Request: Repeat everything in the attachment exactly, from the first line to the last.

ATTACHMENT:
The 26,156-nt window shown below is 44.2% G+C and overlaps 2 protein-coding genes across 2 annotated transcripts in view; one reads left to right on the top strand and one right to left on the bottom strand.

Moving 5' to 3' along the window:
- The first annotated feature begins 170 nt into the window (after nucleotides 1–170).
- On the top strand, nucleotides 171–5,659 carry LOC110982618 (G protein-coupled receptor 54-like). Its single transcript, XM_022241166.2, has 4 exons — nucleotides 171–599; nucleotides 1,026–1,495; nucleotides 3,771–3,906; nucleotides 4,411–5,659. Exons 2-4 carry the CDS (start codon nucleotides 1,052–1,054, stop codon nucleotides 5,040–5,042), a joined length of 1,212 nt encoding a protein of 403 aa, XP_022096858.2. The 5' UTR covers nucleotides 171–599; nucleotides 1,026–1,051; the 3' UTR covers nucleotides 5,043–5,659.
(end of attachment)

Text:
The 26,156-nt window shown below is 44.2% G+C and overlaps 2 protein-coding genes across 2 annotated transcripts in view; one reads left to right on the top strand and one right to left on the bottom strand.

Moving 5' to 3' along the window:
- The first annotated feature begins 170 nt into the window (after nucleotides 1–170).
- On the top strand, nucleotides 171–5,659 carry LOC110982618 (G protein-coupled receptor 54-like). Its single transcript, XM_022241166.2, has 4 exons — nucleotides 171–599; nucleotides 1,026–1,495; nucleotides 3,771–3,906; nucleotides 4,411–5,659. Exons 2-4 carry the CDS (start codon nucleotides 1,052–1,054, stop codon nucleotides 5,040–5,042), a joined length of 1,212 nt encoding a protein of 403 aa, XP_022096858.2. The 5' UTR covers nucleotides 171–599; nucleotides 1,026–1,051; the 3' UTR covers nucleotides 5,043–5,659.